Target Earnings Show Pain of Data Breach Is Far From Over

Photograph by Sarah L. Voisin/The Washington Post via Getty Images

The only winners in the ongoing Target crisis are future business school students, who will be studying it for years. And perhaps the would-be chief executive officer, who will find a lot of room for improvement.

In an earnings report for the three months ending on May 3, the Minneapolis-based retail giant cataloged the widening financial fallout from its massive holiday data breach. Sales in the U.S. barely budged; globally they were up 2.1 percent. Profit, meanwhile, plunged 16 percent, dragged down by deep price cuts designed to lure back customers and a $26 million bill for lawyers and investigators hired to address its November security lapse.

What’s more, Target said it can’t estimate how much it will have to pay to continue cleaning up its data crisis. Over a span of weeks, 40 million credit- and debit-card numbers were stolen, along with 70 million other pieces of data, including addresses and phone numbers; Bloomberg Businessweek later revealed that the company had ignored early warnings that could have prevented the hack. In coming quarters, Target will surely have to fork out additional millions to comply with government probes and fund settlements with payment-card networks and aggrieved customers.

With those shadowy and potentially massive items ahead, Target has cut its annual profit forecast by about 6 percent. In a research note, Deutsche Bank analyst Paul Trussel stated what is becoming increasingly obvious: “It’s too early to start playing the recovery theme of Target.”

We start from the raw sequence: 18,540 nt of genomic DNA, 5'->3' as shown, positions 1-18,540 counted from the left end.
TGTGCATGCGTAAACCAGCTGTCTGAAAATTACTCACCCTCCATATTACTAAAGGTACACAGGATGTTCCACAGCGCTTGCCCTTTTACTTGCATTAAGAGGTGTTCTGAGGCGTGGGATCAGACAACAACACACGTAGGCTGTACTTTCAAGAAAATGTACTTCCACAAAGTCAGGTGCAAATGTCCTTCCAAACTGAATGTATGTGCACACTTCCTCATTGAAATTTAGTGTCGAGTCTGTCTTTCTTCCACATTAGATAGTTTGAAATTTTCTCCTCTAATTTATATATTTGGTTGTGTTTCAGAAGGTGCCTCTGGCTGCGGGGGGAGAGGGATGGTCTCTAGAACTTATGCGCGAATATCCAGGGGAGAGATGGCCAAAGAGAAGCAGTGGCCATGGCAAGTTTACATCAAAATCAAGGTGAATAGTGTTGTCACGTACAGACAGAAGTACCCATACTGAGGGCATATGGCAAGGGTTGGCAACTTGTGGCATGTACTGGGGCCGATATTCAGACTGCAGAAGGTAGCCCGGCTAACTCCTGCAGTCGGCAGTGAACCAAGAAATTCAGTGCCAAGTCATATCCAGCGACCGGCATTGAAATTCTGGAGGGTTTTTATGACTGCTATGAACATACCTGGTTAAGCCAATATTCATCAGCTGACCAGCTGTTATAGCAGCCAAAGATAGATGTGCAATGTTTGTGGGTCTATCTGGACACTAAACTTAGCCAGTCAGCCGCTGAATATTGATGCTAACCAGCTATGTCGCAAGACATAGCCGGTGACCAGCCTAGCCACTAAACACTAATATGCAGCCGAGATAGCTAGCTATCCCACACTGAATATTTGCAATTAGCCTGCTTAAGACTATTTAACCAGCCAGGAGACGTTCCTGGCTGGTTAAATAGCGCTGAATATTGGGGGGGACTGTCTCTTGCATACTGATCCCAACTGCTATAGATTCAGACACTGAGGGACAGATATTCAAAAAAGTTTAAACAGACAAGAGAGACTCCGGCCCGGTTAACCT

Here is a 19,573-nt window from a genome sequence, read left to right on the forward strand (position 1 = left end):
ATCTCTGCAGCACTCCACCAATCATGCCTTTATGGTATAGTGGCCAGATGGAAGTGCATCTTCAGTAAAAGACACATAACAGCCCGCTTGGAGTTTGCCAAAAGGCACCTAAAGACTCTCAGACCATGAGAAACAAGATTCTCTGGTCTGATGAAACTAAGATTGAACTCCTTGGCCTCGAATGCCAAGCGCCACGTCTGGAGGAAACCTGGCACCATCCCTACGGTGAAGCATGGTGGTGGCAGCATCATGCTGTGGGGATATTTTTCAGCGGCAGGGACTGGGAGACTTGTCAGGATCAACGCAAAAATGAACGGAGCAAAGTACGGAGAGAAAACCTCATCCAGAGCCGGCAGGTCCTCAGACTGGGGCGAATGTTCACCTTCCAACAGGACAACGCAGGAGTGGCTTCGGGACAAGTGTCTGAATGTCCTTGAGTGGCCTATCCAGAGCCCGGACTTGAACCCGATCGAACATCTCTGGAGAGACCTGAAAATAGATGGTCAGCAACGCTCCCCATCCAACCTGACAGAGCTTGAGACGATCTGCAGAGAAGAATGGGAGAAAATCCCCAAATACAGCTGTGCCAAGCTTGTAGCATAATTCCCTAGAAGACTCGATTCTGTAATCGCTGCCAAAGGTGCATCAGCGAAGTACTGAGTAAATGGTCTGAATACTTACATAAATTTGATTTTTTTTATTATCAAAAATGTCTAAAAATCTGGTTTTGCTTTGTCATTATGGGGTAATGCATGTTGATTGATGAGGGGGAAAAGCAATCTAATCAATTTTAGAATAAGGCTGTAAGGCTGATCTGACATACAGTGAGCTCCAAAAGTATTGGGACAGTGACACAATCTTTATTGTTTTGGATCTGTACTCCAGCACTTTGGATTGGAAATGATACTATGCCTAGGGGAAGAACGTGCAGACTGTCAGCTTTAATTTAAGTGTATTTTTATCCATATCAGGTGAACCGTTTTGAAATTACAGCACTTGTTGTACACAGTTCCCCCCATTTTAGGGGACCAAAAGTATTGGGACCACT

The company’s burgeoning Canadian operations—already a problem before the data breach, though a less-pressing one after—posted a $211 million loss before taxes and interest, a slightly larger hit than it suffered in the year-earlier period. Yesterday, Target replaced Tony Fischer, its top executive in Canada, with Mark Schindele, a 15-year veteran of the company.

Interim CEO John Mulligan said the results were “in line with expectations.” “While we are pleased with this momentum, we need to move more quickly,” Mulligan wrote in a statement  issued this morning. While the results were below expectations, investors seemed to find some bright spots. After dropping by almost 3 percent yesterday, Target shares climbed by almost 1 percent in trading before markets opened this morning.

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